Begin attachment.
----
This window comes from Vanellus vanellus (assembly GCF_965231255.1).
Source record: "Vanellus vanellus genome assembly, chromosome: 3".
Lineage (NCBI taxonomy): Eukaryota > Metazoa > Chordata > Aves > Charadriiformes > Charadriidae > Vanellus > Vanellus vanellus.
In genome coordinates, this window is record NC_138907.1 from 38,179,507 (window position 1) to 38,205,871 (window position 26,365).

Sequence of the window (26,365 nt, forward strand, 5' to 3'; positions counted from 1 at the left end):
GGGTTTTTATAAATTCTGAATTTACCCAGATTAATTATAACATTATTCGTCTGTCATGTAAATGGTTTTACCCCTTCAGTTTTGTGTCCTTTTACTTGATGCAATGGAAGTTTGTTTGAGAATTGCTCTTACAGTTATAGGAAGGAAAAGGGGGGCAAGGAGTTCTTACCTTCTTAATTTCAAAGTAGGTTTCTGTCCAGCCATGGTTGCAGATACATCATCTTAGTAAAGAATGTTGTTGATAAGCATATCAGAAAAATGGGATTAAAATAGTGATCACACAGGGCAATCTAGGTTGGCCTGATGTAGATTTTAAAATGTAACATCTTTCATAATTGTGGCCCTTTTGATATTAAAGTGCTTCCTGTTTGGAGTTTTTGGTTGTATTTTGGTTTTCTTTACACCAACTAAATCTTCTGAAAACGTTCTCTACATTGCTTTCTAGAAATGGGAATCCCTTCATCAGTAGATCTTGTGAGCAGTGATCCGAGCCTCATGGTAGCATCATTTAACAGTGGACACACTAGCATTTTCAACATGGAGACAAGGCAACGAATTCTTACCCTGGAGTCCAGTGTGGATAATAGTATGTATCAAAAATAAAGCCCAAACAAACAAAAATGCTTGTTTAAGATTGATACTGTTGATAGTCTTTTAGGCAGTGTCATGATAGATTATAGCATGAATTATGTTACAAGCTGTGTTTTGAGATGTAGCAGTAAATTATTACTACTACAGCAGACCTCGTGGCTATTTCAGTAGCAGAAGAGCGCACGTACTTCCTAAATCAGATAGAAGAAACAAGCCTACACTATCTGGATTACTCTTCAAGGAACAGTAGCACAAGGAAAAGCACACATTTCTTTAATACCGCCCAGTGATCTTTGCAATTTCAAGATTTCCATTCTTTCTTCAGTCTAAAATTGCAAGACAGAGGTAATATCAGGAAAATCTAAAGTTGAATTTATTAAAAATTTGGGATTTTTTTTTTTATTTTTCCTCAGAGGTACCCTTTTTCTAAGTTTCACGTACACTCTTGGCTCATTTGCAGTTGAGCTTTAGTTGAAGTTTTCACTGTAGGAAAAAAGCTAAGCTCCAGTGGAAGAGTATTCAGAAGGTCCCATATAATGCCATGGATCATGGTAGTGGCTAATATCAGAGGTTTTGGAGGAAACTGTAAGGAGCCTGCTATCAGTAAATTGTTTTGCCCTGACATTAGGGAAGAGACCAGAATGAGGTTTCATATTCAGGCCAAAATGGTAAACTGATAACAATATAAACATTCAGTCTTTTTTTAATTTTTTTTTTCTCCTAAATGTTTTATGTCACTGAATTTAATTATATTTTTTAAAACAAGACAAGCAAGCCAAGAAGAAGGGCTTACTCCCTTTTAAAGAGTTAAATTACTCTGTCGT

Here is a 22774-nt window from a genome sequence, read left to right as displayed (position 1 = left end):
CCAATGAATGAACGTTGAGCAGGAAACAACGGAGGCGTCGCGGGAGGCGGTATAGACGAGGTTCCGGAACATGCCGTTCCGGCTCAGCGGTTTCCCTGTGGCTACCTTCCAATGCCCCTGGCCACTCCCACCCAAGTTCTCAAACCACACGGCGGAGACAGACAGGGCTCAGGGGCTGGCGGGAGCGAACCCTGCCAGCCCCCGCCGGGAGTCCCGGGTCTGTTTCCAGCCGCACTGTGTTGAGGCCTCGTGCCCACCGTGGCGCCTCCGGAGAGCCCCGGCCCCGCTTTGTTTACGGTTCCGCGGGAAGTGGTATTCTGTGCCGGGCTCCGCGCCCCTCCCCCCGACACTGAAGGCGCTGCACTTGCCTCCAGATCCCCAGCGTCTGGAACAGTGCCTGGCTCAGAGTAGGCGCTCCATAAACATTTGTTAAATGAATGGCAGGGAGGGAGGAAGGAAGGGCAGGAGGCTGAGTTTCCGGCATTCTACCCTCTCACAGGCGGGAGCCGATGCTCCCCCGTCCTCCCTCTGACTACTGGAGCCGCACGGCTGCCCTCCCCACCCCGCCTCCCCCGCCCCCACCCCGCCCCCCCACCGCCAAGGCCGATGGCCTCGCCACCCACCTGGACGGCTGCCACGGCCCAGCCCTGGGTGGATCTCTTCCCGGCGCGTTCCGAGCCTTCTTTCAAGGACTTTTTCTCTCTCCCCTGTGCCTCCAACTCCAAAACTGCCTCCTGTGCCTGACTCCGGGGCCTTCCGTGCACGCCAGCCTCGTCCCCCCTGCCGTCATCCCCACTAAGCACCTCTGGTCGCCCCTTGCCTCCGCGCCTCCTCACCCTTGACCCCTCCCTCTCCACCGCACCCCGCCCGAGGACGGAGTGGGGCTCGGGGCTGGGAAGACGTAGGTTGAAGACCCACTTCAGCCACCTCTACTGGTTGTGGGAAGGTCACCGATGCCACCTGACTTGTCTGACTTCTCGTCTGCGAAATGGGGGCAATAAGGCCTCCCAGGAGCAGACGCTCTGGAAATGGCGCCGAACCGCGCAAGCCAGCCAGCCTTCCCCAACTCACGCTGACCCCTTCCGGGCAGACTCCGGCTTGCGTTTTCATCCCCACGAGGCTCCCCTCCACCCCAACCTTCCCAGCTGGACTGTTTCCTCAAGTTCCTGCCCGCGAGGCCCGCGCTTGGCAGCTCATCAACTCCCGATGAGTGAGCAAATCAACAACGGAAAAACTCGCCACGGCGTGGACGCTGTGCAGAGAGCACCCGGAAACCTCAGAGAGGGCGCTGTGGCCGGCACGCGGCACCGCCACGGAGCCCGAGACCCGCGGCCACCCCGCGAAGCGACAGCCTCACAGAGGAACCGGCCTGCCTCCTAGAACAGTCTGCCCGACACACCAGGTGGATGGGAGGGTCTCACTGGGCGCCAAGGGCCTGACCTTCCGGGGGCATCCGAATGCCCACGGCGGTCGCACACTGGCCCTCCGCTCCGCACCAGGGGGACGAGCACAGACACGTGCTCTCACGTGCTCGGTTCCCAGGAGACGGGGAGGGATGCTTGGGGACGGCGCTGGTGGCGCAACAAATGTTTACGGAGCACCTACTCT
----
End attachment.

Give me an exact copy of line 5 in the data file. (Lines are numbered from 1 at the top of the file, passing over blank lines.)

Sequence of the window (26,365 nt, forward strand, 5' to 3'; positions counted from 1 at the left end):